Gone (thankfully) are the days of clients dropping in dozens of plastic shopping bags containing the year’s outbound and inbound invoices in no particular order a few weeks before the submission deadline.
In recent years, this annual ritual has been replaced thanks to the widespread adoption of online bookkeeping and accounting platforms.
The theory goes that, every morning, your clients will dutifully sit at their desks inputting their invoices and receipts onto these online platforms.
When period end or year end comes, waiting for you is an accurately-filed and up-to-date set of financial records whose information you can use to complete HMRC and Companies House submissions.
That’s not the case however most of the time. Sorry for stating the obvious.
Three types of client, one shared perception
Some clients rarely update their online bookkeeping platforms meaning that, in essence, you and your colleagues are involved in a similar scramble to complete submissions on time like the old days.
With other clients, they have kept their records up-to-date to a fashion but entries are misclassified in many cases and getting the entries to reconcile with the bank account takes hours of your and your colleagues’ time up.
Finally, with a handful of clients, the quality of their bookkeeping is thankfully nearly there and the amount of work you and your colleagues need to do is minimal.
The problem is however that each of the three types of client believes that they have taken a lot of the donkey work away from you because you sold them an online bookkeeping platform as part of your service, regardless of whether they regularly use it or whether they use it correctly.
Nature abhors a vacuum.
Clients expect you to replace that time by providing extra value to them even though, in some cases, the amount of work you have to spend in time and wages sorting out a client’s shoddy financial recordkeeping might be more than is greater than the fee income you receive from them.
If they don’t perceive the value in the services you deliver them, then they’ll happily drop you for another accountant providing their services for £50 a year less.
This has led to a race to the bottom for fees and no-one wins when this is the case.
The problem with online bookkeeping platforms
As accountants, we do save varying degrees of time spent on most clients’ accounts because the vast majority of clients do use the bookkeeping platforms we sell to them albeit not particularly well.
As a result, the early promises made to us by the online bookkeeping platform salespeople did not come into full fruition.
More often than not, these platforms are built for the benefit of the small businesses and not their accountants.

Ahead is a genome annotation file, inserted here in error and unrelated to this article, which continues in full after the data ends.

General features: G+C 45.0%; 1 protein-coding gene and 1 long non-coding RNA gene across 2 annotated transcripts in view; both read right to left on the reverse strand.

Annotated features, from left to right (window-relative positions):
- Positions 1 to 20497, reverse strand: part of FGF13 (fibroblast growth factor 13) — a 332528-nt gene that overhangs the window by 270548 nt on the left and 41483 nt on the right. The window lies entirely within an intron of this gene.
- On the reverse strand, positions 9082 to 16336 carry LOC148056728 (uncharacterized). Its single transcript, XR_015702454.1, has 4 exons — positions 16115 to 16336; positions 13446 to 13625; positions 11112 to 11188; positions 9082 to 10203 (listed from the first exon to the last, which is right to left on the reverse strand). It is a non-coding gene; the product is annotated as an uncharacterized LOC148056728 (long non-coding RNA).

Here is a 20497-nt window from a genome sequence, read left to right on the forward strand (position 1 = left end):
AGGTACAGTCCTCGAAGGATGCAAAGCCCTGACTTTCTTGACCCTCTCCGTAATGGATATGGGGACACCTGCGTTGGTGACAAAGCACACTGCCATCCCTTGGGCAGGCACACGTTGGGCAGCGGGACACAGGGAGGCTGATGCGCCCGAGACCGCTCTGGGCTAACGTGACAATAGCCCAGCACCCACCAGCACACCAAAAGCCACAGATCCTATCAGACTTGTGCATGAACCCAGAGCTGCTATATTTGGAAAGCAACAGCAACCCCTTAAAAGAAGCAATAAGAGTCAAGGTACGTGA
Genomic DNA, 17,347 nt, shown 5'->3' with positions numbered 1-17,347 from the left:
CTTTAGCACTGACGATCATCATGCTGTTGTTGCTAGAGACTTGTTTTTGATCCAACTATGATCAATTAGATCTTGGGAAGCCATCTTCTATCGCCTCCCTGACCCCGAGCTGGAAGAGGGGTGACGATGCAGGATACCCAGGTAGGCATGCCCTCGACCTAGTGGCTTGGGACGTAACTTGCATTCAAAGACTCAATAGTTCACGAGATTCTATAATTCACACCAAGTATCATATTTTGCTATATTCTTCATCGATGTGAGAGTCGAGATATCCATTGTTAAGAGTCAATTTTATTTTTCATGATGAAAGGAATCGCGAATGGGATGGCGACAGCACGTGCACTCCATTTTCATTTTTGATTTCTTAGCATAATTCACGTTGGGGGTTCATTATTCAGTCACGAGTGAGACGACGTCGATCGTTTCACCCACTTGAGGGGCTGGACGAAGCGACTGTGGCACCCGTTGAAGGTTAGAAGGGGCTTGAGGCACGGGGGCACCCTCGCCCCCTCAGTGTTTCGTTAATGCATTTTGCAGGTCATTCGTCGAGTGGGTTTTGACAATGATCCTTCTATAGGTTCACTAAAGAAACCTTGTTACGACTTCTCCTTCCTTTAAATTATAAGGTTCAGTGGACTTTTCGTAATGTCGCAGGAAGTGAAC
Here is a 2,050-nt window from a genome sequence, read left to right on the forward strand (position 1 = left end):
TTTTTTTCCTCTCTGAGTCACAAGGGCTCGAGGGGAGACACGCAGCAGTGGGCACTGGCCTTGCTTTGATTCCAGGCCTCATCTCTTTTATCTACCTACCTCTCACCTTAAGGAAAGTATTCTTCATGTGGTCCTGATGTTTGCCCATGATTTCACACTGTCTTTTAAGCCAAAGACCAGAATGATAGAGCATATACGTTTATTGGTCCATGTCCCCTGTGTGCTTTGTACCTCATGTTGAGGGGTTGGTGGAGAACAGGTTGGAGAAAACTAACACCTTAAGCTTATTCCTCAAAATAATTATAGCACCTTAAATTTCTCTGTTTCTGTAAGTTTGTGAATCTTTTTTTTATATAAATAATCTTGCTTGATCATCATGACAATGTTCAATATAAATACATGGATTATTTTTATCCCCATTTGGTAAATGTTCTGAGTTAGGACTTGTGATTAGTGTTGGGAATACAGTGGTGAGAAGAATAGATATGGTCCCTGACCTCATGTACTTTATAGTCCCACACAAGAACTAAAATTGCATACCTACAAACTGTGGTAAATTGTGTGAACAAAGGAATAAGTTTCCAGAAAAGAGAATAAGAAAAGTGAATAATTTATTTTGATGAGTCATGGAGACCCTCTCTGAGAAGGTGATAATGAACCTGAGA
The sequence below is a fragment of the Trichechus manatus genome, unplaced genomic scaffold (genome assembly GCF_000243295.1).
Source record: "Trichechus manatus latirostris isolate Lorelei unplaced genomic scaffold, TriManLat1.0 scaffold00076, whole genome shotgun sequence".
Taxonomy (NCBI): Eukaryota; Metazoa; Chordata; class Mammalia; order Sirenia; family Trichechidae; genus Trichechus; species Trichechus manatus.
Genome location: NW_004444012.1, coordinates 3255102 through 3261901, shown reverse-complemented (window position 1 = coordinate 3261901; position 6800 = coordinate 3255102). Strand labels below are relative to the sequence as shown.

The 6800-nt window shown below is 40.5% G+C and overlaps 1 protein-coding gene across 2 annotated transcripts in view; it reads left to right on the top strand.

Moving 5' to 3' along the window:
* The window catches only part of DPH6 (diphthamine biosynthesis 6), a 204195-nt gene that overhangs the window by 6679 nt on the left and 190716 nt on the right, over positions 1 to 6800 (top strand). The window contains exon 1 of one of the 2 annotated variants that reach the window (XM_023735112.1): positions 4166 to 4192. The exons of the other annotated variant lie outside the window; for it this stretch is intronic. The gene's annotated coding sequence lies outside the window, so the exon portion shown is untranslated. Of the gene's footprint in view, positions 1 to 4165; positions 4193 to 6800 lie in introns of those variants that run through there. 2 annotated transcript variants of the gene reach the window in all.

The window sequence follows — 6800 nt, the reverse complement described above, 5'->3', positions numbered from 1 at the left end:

When we as accountants log into client’s online accounts, they’re not always the way we need them to be for us to do the work we need to do.
Many of us found this out too late though.
The supposed extra time we would benefit from through clients’ use of these platforms led to many of us rapidly doubling or trebling the number of clients we served because we thought we’d have the extra capacity to do so.
We didn’t and, as a result, this led to an unexpected and unwanted decline in the standard of service we provided to clients because there just weren’t enough hours to complete the work we needed to complete.
Particularly at those times of year where there are spikes in workload, it’s very difficult to manage an estate of 100-500 clients even with bookkeeping software because we’re working to immovable deadlines.
The opportunity with online bookkeeping platforms
However, online accounting platforms actually hold the key to successfully charging more per month for our services as well as giving us the time to find opportunities for additional work.
The key is automation and workload management.
Whether you have 100 or 500 clients, you should make a checklist of points of concern or points of opportunity for each. From that checklist, decide what it is that you need to see when you log into your clients’ accounts which would qualify as a point of concern or a point of opportunity.
Share the points of concern and opportunity with your members of staff.
Set a timetable for you and your colleagues to log into each client account once a month – more if possible but once a month at least. If you have 500 clients and 5 members of staff, each member of staff would only need to check 5 client accounts each day during the month.
Areas to look out for include:
- changes in transaction volumes,
- when the last invoice was issued,
- changes in average invoice value,
- last bank reconciliation and the number of unreconciled transactions,
- high credit card or overdraft levels, and
- size of bank balance.
Your staff can check whether there is a problem with an individual client by using the guidelines you set for each one and by running a handful of reports on the online accounting platform.